public trust doctrine


The principle that certain natural and cultural resources are preserved for public use, and that the government owns and must protect and maintain these resources for the public's use.


The doctrine's most frequent application is to bodies of water. Throughout the United States, most lakes and streams are maintained under the public trust doctrine, typically for the purposes of drinking and recreational activities. 

public use

The right of the public to use property taken by the government through the exercise of its power of eminent domain. Any property taken by eminent domain must be for a public use. Some jurisdictions define public use broadly to mean a public benefit, while other jurisdictions limit its meaning to only actual use by the public.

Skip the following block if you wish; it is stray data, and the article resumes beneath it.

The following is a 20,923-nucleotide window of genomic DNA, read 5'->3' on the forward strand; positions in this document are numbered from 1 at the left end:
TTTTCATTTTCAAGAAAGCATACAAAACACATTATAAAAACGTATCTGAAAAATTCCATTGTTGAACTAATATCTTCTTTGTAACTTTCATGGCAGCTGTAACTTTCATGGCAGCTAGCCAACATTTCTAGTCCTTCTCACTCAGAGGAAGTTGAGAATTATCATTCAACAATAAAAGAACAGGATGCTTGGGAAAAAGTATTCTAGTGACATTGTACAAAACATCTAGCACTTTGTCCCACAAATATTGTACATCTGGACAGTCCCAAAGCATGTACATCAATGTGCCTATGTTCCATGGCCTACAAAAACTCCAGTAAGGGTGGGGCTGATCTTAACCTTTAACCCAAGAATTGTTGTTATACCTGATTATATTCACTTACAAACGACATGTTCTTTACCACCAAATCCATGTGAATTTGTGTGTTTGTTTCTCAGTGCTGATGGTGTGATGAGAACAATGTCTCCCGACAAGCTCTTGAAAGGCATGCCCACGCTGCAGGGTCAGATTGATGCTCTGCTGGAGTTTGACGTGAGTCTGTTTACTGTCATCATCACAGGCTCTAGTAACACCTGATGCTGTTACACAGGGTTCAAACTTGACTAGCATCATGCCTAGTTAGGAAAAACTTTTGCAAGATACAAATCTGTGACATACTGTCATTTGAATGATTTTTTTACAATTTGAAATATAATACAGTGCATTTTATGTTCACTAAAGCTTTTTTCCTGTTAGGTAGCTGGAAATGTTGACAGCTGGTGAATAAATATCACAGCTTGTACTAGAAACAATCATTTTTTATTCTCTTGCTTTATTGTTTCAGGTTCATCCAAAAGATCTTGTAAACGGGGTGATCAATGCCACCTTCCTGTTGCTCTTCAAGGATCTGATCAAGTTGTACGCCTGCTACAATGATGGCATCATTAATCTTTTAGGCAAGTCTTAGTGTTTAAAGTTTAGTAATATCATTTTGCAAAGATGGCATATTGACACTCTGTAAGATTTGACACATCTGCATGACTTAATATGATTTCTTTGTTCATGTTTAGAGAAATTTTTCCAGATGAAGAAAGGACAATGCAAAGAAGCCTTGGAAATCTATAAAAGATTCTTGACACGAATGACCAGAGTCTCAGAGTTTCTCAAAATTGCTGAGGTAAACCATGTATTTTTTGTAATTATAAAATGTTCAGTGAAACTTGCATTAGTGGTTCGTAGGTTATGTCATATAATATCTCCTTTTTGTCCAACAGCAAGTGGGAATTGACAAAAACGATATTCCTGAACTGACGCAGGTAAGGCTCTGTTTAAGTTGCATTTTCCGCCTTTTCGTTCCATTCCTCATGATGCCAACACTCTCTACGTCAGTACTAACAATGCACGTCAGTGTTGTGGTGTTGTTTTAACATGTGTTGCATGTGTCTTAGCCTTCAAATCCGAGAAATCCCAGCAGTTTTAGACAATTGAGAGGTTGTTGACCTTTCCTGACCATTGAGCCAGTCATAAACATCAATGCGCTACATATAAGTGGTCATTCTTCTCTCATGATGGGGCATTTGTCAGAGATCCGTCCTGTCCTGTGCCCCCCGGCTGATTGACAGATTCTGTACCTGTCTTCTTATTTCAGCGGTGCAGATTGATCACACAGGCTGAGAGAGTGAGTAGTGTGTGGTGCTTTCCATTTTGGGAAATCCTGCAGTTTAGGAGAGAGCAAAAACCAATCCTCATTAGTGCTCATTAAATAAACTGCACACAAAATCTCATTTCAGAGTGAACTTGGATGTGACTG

1) The body politic, or the people of a state, nation, or municipality. 2) Under the authority of the government or belonging and available to the people; not private. It may refer to an entity, agency, or activity. For example, there are both public and private schools, public and private utilities, public and private hospitals, public and private lands, and public and private roads.


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